When you’re following a plant-based diet, it’s important to eat various superfoods to prevent nutritional deficiencies. Consuming foods rich in B-vitamins is essential for your overall well-being, especially if you’re always stressed. Continue reading
Folate, also referred to as vitamin B9 or folic acid, is an essential nutrient obtained from many fruits and green leafy vegetables. Not getting enough of this B vitamin can lead to many health problems. One of these is fragile X syndrome, according to a study published in the journal Proceedings of the National Academy of Sciences (PNAS). Continue reading
- Chronic inflammation is a hallmark of virtually all disease, including cancer, obesity and heart disease. Your diet plays a significant if not primary role as it can either trigger or prevent inflammation
- Leafy greens, berries and mushrooms are potent anti-inflammatory foods. People with autoimmune diseases may want to limit vegetables high in lectins, though, as they may cause more problems than they solve
- Traditionally fermented and cultured foods are anti-inflammatory staples that work their “magic” by optimizing your gut flora. Examples include kefir, yogurt, natto, kimchee, miso, tempeh, pickles, sauerkraut, olives and other fermented vegetables
- Marine-based omega-3 fats found in fatty cold-water fish that are low in environmental toxins are important anti-inflammatories that are particularly crucial for brain and heart health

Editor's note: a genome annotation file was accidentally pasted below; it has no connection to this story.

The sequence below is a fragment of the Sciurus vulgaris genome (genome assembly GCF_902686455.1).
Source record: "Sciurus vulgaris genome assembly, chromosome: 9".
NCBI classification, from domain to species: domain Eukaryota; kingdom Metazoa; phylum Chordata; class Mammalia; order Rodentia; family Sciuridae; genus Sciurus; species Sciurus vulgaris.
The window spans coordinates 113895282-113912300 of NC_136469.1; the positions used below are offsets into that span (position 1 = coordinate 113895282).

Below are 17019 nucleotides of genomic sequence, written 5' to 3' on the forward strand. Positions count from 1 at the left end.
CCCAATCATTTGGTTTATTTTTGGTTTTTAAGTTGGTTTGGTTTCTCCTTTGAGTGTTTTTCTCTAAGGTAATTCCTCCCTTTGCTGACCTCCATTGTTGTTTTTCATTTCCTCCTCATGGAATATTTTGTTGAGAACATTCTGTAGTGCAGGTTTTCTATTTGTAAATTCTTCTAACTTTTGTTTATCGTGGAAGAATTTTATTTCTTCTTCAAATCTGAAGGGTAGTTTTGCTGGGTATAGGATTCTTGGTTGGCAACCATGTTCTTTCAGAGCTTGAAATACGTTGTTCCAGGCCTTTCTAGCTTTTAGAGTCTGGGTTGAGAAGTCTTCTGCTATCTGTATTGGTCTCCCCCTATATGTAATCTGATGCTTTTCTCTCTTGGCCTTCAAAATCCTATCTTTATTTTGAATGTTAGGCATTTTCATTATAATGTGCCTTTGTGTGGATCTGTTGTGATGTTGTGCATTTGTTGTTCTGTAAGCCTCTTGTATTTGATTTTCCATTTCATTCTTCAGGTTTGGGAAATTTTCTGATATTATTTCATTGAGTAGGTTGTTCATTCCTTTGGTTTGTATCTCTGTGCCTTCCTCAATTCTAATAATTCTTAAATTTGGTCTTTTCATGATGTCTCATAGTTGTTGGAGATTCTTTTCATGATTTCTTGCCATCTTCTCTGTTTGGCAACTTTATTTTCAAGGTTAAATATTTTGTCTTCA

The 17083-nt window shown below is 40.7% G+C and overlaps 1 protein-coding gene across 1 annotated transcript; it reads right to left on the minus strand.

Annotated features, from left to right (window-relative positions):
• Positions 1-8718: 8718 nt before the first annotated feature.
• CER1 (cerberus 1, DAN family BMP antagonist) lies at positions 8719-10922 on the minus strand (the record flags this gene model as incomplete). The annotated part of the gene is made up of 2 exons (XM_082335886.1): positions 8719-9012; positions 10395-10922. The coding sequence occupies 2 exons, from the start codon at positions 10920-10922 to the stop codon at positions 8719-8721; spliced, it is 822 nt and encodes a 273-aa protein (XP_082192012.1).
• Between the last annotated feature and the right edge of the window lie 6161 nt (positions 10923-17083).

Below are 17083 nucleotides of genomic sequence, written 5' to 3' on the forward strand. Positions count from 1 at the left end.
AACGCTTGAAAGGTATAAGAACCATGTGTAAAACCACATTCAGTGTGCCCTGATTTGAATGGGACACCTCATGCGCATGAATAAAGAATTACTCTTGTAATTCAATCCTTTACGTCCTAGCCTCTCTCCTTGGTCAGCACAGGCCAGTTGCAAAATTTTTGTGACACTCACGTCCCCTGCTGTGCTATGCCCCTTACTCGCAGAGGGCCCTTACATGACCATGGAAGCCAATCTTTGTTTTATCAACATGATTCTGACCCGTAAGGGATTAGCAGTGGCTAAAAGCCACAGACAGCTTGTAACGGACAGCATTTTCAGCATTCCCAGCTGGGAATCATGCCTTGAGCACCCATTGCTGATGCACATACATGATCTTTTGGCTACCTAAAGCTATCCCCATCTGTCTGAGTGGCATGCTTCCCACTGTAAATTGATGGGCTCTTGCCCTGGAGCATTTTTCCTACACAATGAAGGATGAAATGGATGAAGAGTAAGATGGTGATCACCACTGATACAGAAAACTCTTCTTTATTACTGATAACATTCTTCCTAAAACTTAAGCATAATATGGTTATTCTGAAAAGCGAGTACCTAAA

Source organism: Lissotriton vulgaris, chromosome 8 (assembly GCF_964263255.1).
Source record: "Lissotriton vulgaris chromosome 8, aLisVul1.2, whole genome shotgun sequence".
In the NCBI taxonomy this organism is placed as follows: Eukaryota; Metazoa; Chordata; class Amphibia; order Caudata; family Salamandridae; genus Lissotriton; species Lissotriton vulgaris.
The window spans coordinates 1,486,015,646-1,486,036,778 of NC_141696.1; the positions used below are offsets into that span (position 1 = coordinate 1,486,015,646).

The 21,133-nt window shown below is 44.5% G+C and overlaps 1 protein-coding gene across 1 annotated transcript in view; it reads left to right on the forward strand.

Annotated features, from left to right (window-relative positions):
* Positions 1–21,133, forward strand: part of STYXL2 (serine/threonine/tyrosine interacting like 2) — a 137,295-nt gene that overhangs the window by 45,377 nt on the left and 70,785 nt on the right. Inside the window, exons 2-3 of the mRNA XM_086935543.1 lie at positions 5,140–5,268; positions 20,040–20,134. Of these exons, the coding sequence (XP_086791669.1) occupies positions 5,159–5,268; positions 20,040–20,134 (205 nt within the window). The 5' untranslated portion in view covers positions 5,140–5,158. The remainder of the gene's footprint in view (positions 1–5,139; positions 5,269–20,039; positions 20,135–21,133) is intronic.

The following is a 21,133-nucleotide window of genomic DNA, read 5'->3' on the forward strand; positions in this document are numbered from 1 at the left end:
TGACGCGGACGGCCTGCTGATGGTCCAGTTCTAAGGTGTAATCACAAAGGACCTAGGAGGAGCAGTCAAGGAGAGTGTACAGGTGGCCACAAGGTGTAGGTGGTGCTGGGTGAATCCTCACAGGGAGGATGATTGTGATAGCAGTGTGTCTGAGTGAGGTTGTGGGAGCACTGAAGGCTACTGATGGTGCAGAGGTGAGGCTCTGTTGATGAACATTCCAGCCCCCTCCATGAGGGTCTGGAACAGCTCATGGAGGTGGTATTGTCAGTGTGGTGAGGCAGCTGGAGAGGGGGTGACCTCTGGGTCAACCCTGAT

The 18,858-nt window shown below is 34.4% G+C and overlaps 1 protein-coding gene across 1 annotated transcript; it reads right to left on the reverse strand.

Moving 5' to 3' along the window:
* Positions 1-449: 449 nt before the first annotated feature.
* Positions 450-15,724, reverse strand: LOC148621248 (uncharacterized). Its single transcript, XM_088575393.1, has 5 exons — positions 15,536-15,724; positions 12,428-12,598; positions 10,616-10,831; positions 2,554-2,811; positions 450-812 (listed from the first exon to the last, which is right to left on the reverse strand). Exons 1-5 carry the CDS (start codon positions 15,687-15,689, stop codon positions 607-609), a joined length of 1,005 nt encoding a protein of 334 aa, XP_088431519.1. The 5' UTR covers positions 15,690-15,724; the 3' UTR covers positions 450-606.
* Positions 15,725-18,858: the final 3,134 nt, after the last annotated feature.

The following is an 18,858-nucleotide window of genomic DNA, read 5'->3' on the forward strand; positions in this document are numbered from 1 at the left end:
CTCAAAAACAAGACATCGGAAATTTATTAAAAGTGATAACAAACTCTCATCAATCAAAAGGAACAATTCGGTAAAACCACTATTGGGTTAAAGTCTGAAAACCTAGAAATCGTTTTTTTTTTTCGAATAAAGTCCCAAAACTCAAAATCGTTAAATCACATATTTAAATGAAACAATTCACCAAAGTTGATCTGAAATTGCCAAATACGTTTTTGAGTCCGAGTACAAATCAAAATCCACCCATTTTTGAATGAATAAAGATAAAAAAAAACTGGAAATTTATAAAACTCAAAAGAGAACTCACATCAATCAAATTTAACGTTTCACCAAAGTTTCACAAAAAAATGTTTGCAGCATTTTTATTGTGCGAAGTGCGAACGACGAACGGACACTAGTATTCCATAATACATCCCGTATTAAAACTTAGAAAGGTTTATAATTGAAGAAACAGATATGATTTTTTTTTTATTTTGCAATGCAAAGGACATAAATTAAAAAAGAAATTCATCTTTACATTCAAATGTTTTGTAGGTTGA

- Other anti-inflammatory foods and supplements include green tea, spices such as cloves, ginger, rosemary and turmeric, herbal remedies such as white willow bark, maritime pine bark and Cat’s claw, and supplements such as resveratrol, curcumin, capsaicin, vitamin D, zinc and SAM-e
Keeping your blood sugar under control is no picnic — in fact, if you’ve been dealing with type 2 diabetes, I’m guessing your favorite picnic foods have been off the menu for some time.
The fact is, diabetes is more than a mealtime nuisance. It’s a deadly wrecking ball that unleashes oxidative stress on your heart and Continue reading
Did You Know…
…that an inexpensive and readily available mineral called selenium offers exceptional protection against cancer?
Over the last few decades, several randomized, double-blind, placebo-controlled trials have shown that a daily dose of just 200 mcg of selenium (at a cost of just pennies) can … Continue reading
Though there is little meaningful talk about this important subject in the mainstream media, cancer prevention is something that every single person needs to be thinking about, especially in light of the excess of genetically-modified organisms (GMOs), environmental chemicals, and other modern exposures linked to rapidly rising rates of this deadly disease. Continue reading
Today’s health news concerns a certain waste product produced by your body when you digest foods. It’s called uric acid, and it’s formed when your body breaks down purine—a substance found in organ meats and some types of fish. Normally, uric acid is carried in your blood, passes through your kidneys, Continue reading
Vitamin D has been in the news a lot lately, mostly because medical experts are discovering how prevalent deficiency in the nutrient is among Americans. Many of these reports stress the importance of vitamin D in maintaining overall health, but few explain just what the vitamin does in the body. Continue reading
Here I enter the vault of health secrets within Chinese medicine. Here I pull forth six ways you can distribute oxygen efficiently throughout the body. This is essential in maintaining your health, and avoiding what many people believe is the world’s biggest cause of disease: oxygen deficiency.